The government and IDNs aren’t the only ones interested in trying to define the benefits of new technologies. “Payers are very interested, as they should be,” says Coates. “They don’t want to pay for products or procedures that don’t work very well, or for products that are more costly than existing alternatives, in the absence of evidence of superior effectiveness.” That’s why some payers are incorporating the results of comparative-effectiveness research into their clinical policies.
“We would advocate that testing against existing technologies be part of what happens during the development and approval phases [for new technologies],” says Susan Pisano, spokeswoman for America’s Health Insurance Plans, the Washington, D.C.-based association for health insurers. “And we would support continuing post-market surveillance.”
Supply chain executives, clinicians and administrators know that the newer the technology, the less clinical data will exist to support its effectiveness.
“Banner Health doesn’t want, in all cases, to be a first adopter,” says Kirwan. “We don’t necessarily look for things on the bleeding edge, but things that are two or three years along the product life cycle, proven technology with some data attached to them and supported by clinical evidence.”
That said, Banner Health’s clinical innovations group is charged with investigating so-called “disruptive technologies,” that is, those that represent a significant departure from the status quo. “If the benefit or perceived benefit [of the new technology] is greater than the risks, that can help you take the plunge,” says Kirwan. But at Banner Health, like many IDNs today, those risks are not taken lightly. “It’s tightly managed, it doesn’t happen randomly, a lot of people know it’s going on, and we have definite expectations about what will happen in the deployment [of the technology],” he says.
Evaluating the effectiveness of devices and medical equipment is more complicated than doing the same for pharmaceuticals, points out Coates. “Devices models are always changing, so they’re harder to study. A study can start using one model of a device, then the manufacturer may come out a year later with a new model, so it becomes a moving target.”
Nor can IDNs expect the Food and Drug Administration to offer evidence of a device’s effectiveness, she adds. Many medical products are cleared for marketing through the FDA’s 510(k) process, which merely establishes that the device is “substantially equivalent” to a device already on the market (a so-called “predicate device”).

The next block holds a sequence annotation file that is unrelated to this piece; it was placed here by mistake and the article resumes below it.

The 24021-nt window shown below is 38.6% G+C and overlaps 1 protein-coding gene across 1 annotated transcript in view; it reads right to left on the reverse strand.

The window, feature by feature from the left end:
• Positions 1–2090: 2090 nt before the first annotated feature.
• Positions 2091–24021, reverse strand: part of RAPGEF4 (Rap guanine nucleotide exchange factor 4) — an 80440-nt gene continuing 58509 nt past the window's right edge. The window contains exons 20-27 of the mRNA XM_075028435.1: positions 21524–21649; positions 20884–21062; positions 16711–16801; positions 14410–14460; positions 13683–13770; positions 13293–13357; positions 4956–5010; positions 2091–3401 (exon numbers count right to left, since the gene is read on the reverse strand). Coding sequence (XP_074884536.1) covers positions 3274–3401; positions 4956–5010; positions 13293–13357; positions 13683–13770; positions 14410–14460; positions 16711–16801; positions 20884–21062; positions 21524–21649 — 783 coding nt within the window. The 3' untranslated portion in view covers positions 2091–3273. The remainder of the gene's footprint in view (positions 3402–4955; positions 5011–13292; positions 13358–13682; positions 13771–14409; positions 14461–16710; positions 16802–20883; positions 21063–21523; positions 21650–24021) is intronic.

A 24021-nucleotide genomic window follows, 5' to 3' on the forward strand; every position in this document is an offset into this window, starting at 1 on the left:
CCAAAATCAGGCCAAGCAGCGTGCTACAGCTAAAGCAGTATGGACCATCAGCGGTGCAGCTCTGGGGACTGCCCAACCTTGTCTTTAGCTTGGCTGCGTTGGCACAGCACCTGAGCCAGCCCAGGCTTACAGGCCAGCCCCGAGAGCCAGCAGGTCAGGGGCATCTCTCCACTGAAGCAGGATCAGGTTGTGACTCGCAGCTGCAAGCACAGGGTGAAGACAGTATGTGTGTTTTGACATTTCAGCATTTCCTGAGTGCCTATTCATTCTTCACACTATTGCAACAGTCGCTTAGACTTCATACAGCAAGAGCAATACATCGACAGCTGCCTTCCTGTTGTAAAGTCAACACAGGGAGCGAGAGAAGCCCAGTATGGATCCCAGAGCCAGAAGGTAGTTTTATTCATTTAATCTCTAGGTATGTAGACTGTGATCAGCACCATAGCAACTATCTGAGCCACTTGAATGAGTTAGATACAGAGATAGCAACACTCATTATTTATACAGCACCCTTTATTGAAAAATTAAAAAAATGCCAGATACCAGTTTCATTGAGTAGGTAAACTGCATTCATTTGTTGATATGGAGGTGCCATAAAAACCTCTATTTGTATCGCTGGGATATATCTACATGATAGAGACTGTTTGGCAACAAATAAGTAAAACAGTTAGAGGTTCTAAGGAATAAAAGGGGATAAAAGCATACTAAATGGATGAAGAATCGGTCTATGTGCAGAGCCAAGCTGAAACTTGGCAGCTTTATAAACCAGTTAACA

‘Rational clinical use’
Like ECRI, the University HealthSystem Consortium has been assessing health technology for a long time – 20 years, says Joe Cummings, manager of technology assessment. “We were really one of the early adopters of the concept of technology assessment,” he points out.
The mission statement of UHC’s Technology Assessment Program calls for it to “keep UHC members at the forefront of technology assessment, acquisition, management and rational clinical use,” says Cummings. “Even if you do acquire a technology, how do you use it once you get it?” he asks. “We always touch on patient selection criteria, that is, who are the appropriate patients to use it on? Then we make recommendations for our members.”
One thing that has changed over the past 20 years is the kind of reports UHC produces for its members. “Technology assessment in its pure form [results in] reports that are many hundreds of pages long, are highly labor-intensive, and are the be-all and end-all of any given topic,” says Cummings. “Some groups and agencies are still doing that.” Although UHC can still produce such reports, the organization has focused more recently on producing shorter, more focused “tech flashes.”
Of the more than 8,000 technologies cleared for marketing in the United States every year, UHC considers between 400 and 500 of them to warrant some kind of technology assessment, says Cummings. That’s beyond UHC’s capabilities, which is why the organization signed an agreement with ECRI in November 2009 to provide its members access to ECRI’s library of current technology research, to supplement UHC’s technology assessment activities.
The elephant in the room
In any discussion about health technology assessment, the elephant in the room is cost. When the Obama administration allocated $1.1 billion to comparative effectiveness research in 2009, the alarm was sounded that such research would lead to “death panels” and rationing.
“I think this has to be worked out politically,” says Cummings. The Centers for Medicare & Medicaid Services considers cost to be off limits in its coverage determinations, he points out. Furthermore, PCORI is forbidden from including cost-effectiveness in its deliberations.
But Cummings belongs to an international organization – the International Society for Pharmacoeconomics and Outcomes Research, or ISPOR – whose members widely believe that health technology assessment cannot be done without considering cost in the equation. “There are definitely conflicting opinions about this,” he says.